Lookup NU author(s): Claire Bamford,
Dr Marie Poole,
Professor John Bond
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Ensuring the development and delivery of person-centred care in services providing respite care and short breaks for people with dementia and their carers has a number of challenges for health and social service providers. This article explores the role of organisational culture in barriers and facilitators to person-centred dementia care. As part of a mixed-methods study of respite care and short breaks for people with dementia and their carers, 49 telephone semi-structured interviews, two focus groups (N = 16) and five face-to-face in-depth interviews involving front-line staff and operational and strategic managers were completed in 2006–2007. Qualitative thematic analysis of transcripts identified five themes on aspects of organisational culture that are perceived to influence person-centred care: understandings of person-centred care, attitudes to service development, service priorities, valuing staff and solution-focused approaches. Views of person-centred care expressed by participants, although generally positive, highlight a range of understandings about person-centred care. Some organisations describe their service as being person-centred without the necessary cultural shift to make this a reality. Participants highlighted resource constraints and the knowledge, attitudes and personal qualities of staff as a barrier to implementing person-centred care. Leadership style, the way that managers’ support and value staff and the management of risk were considered important influences. Person-centred dementia care is strongly advocated by professional opinion leaders and is prescribed in policy documents. This analysis suggests that person-centred dementia care is not strongly embedded in the organisational cultures of all local providers of respite-care and short-break services. Provider organisations should be encouraged further to develop a shared culture at all levels of the organisation to ensure person-centred dementia care.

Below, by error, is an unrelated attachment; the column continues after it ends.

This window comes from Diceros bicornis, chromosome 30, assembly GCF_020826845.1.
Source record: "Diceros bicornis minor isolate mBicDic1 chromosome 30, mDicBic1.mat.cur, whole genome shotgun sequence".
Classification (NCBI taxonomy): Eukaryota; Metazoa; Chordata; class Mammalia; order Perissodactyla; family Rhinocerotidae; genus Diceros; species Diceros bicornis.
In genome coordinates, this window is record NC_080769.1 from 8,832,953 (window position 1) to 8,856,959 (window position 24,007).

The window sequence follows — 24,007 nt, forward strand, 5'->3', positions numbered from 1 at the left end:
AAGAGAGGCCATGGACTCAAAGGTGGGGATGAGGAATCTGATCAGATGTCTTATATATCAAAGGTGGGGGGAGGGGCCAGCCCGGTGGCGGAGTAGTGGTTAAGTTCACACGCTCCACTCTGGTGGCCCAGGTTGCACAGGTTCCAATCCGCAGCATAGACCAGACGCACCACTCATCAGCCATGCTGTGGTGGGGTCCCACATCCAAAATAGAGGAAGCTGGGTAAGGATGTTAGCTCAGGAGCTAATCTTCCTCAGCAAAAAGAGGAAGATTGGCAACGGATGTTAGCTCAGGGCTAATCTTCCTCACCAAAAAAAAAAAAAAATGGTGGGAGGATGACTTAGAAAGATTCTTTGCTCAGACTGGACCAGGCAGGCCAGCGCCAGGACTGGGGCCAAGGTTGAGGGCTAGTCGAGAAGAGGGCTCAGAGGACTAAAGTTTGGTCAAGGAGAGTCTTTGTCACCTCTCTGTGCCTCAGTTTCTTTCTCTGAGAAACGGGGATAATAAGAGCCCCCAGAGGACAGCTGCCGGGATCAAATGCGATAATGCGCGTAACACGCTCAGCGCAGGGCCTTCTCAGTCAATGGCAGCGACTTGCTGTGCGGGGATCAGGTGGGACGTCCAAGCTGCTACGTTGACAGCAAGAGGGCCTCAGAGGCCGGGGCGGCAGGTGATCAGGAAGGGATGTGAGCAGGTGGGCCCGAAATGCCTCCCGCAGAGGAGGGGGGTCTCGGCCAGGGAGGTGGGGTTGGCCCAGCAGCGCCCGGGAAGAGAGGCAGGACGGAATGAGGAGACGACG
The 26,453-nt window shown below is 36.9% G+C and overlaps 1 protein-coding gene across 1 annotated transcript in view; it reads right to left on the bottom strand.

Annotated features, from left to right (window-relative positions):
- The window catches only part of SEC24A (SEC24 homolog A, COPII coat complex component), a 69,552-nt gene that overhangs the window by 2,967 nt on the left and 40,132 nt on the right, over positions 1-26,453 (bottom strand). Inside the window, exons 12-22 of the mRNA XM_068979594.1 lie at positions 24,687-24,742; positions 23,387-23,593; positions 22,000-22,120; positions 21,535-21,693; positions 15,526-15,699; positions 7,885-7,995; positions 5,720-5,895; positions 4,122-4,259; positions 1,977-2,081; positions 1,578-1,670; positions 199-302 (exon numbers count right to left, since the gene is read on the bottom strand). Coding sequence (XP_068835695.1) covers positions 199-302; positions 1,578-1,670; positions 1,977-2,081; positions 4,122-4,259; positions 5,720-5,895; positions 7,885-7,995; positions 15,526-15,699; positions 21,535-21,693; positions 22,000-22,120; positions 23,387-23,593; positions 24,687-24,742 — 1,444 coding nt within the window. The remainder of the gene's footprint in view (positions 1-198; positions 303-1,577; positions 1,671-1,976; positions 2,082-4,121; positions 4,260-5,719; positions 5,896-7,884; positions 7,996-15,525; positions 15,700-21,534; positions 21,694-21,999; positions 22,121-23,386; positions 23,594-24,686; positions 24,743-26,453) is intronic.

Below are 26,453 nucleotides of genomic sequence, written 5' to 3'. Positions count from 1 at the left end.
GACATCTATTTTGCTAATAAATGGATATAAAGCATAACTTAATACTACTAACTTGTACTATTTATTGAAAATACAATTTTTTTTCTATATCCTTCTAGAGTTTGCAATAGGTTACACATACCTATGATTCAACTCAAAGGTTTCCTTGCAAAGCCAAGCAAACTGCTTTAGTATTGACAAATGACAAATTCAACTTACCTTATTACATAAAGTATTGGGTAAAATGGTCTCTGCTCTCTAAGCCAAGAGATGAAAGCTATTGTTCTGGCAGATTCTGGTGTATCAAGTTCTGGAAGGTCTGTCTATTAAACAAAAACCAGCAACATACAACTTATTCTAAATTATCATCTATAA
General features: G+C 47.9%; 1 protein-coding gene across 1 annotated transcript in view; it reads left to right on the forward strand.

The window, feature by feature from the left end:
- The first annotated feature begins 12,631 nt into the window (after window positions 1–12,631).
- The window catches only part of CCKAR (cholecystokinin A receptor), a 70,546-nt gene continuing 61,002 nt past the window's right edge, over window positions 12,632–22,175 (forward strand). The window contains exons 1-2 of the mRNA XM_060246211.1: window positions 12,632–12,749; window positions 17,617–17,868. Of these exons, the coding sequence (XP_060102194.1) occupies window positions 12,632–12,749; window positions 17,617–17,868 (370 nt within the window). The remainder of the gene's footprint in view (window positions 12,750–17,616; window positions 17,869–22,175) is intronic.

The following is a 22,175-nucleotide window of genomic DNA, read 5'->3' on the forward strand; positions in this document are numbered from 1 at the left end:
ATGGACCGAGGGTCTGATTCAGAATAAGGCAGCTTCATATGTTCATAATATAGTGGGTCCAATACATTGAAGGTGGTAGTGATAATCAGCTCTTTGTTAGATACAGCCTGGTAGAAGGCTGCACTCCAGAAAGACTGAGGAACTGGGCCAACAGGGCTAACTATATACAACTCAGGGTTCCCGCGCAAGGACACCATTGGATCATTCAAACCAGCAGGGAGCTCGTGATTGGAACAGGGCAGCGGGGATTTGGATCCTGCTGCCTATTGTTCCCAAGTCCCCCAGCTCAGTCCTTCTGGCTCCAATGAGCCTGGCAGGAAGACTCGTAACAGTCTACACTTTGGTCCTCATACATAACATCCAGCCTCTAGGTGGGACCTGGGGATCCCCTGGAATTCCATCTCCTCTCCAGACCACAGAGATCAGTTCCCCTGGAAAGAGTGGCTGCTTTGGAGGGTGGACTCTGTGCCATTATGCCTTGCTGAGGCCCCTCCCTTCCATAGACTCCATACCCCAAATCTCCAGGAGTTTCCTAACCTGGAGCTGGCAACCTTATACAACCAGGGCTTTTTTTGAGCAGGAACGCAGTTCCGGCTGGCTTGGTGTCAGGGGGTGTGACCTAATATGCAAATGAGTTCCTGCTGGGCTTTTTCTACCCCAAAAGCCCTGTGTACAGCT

Author(s): Kirkley C, Bamford C, Poole M, Arksey H, Hughes J, Bond J
Publication type: Article
Publication status: Published
Journal: Health and Social Care in the Community
Print publication date: 04/05/2011
ISSN (print): 0966-0410
ISSN (electronic): 1365-2524
Publisher: Wiley-Blackwell Publishing Ltd.
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